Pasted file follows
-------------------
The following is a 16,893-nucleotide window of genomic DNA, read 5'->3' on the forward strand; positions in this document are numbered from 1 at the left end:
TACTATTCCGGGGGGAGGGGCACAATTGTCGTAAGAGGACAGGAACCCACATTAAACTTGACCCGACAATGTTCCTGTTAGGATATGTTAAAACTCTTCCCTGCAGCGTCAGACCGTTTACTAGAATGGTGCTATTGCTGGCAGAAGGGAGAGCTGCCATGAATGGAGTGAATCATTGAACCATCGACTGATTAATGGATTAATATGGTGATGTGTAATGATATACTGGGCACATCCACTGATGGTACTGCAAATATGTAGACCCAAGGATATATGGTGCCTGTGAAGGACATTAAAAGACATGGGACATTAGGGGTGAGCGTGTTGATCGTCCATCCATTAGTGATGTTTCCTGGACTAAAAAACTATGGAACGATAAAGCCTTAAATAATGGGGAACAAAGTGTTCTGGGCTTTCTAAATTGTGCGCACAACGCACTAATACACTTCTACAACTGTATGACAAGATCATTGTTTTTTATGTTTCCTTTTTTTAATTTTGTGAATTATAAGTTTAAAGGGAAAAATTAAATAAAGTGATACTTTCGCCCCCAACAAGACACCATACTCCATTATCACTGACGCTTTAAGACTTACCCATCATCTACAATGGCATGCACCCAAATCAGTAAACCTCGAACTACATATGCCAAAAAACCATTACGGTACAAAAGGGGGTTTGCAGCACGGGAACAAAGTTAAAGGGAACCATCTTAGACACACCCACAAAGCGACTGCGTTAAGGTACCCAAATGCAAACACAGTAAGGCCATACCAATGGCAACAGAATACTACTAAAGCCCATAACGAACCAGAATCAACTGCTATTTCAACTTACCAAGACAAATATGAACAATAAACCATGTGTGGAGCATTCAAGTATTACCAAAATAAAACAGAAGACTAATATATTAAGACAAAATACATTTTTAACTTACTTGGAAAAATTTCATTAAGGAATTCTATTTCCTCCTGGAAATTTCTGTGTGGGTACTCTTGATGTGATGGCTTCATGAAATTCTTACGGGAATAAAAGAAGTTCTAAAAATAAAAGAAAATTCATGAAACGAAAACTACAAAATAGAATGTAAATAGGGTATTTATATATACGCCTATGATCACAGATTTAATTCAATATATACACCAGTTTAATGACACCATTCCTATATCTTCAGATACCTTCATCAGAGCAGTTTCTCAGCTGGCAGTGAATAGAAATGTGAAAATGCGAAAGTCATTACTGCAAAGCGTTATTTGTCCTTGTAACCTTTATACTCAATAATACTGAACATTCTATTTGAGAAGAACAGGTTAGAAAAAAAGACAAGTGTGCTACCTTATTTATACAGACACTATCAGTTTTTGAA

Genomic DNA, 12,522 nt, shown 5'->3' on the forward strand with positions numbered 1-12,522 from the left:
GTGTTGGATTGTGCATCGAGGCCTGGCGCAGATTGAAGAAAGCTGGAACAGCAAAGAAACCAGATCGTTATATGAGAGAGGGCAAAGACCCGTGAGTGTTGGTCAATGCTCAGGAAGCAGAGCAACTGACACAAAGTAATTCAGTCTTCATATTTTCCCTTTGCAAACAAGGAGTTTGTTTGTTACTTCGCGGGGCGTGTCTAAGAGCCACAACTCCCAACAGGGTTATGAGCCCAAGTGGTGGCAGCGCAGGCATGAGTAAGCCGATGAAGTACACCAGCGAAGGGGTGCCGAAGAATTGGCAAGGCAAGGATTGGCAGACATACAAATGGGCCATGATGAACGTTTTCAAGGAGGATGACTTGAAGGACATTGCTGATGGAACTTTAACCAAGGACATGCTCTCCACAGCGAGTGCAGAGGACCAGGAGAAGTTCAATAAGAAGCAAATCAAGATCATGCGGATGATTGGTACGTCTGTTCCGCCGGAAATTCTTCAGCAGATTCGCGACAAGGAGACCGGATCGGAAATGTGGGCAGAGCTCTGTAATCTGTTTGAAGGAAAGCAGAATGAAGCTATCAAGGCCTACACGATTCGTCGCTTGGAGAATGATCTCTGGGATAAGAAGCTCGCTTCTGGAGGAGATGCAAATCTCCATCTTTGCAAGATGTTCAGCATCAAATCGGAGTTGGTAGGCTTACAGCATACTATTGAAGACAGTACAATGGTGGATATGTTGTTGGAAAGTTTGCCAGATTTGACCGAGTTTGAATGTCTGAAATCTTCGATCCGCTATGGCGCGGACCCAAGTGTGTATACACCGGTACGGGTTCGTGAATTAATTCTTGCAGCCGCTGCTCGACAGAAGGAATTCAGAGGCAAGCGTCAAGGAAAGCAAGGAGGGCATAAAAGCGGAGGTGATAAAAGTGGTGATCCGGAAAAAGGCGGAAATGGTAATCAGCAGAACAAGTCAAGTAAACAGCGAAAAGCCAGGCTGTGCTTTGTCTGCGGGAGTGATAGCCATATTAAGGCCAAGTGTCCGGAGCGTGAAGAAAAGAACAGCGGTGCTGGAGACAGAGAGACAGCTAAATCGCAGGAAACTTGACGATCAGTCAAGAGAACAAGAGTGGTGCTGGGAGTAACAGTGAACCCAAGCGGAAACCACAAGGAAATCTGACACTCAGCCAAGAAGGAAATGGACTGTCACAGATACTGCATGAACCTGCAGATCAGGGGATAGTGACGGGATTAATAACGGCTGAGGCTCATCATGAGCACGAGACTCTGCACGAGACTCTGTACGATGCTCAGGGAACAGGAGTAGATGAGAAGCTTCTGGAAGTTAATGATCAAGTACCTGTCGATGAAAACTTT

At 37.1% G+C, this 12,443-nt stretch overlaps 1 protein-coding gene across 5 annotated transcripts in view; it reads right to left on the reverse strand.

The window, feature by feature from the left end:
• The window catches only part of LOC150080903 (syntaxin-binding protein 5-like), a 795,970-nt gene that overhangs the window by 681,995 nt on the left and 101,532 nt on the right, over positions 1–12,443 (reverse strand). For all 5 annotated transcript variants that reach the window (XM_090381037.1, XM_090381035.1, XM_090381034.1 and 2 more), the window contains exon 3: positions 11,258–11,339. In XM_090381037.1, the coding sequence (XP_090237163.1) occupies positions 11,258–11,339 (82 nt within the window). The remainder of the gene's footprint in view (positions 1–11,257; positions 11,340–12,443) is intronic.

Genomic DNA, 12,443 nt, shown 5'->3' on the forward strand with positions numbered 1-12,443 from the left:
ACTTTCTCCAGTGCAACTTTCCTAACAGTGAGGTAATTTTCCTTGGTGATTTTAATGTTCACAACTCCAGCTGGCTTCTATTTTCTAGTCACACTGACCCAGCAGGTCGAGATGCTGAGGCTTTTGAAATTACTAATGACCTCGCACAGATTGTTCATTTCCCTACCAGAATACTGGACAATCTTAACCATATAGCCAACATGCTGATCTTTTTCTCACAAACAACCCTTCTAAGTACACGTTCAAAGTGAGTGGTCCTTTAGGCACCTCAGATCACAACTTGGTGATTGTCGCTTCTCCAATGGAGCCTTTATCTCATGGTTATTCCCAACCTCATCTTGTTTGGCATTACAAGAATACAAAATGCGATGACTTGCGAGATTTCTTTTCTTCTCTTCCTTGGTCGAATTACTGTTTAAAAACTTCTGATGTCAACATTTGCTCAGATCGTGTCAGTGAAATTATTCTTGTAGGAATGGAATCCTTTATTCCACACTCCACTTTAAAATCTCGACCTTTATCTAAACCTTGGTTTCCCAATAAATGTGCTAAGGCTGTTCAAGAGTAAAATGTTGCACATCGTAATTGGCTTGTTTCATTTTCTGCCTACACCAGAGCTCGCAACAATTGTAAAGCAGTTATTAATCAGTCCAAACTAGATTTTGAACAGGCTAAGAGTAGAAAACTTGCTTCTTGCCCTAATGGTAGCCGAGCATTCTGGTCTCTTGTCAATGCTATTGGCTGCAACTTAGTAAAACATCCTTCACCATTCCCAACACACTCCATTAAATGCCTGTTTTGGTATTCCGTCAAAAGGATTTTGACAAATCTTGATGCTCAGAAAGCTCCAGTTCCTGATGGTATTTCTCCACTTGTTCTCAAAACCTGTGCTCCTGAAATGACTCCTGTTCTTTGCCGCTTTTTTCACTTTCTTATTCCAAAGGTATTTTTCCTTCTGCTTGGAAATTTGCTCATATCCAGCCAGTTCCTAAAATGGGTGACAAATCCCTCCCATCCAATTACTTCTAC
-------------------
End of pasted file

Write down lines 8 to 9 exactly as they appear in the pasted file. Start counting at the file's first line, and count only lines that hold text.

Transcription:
Genomic DNA, 12,443 nt, shown 5'->3' on the forward strand with positions numbered 1-12,443 from the left:
ACTTTCTCCAGTGCAACTTTCCTAACAGTGAGGTAATTTTCCTTGGTGATTTTAATGTTCACAACTCCAGCTGGCTTCTATTTTCTAGTCACACTGACCCAGCAGGTCGAGATGCTGAGGCTTTTGAAATTACTAATGACCTCGCACAGATTGTTCATTTCCCTACCAGAATACTGGACAATCTTAACCATATAGCCAACATGCTGATCTTTTTCTCACAAACAACCCTTCTAAGTACACGTTCAAAGTGAGTGGTCCTTTAGGCACCTCAGATCACAACTTGGTGATTGTCGCTTCTCCAATGGAGCCTTTATCTCATGGTTATTCCCAACCTCATCTTGTTTGGCATTACAAGAATACAAAATGCGATGACTTGCGAGATTTCTTTTCTTCTCTTCCTTGGTCGAATTACTGTTTAAAAACTTCTGATGTCAACATTTGCTCAGATCGTGTCAGTGAAATTATTCTTGTAGGAATGGAATCCTTTATTCCACACTCCACTTTAAAATCTCGACCTTTATCTAAACCTTGGTTTCCCAATAAATGTGCTAAGGCTGTTCAAGAGTAAAATGTTGCACATCGTAATTGGCTTGTTTCATTTTCTGCCTACACCAGAGCTCGCAACAATTGTAAAGCAGTTATTAATCAGTCCAAACTAGATTTTGAACAGGCTAAGAGTAGAAAACTTGCTTCTTGCCCTAATGGTAGCCGAGCATTCTGGTCTCTTGTCAATGCTATTGGCTGCAACTTAGTAAAACATCCTTCACCATTCCCAACACACTCCATTAAATGCCTGTTTTGGTATTCCGTCAAAAGGATTTTGACAAATCTTGATGCTCAGAAAGCTCCAGTTCCTGATGGTATTTCTCCACTTGTTCTCAAAACCTGTGCTCCTGAAATGACTCCTGTTCTTTGCCGCTTTTTTCACTTTCTTATTCCAAAGGTATTTTTCCTTCTGCTTGGAAATTTGCTCATATCCAGCCAGTTCCTAAAATGGGTGACAAATCCCTCCCATCCAATTACTTCTAC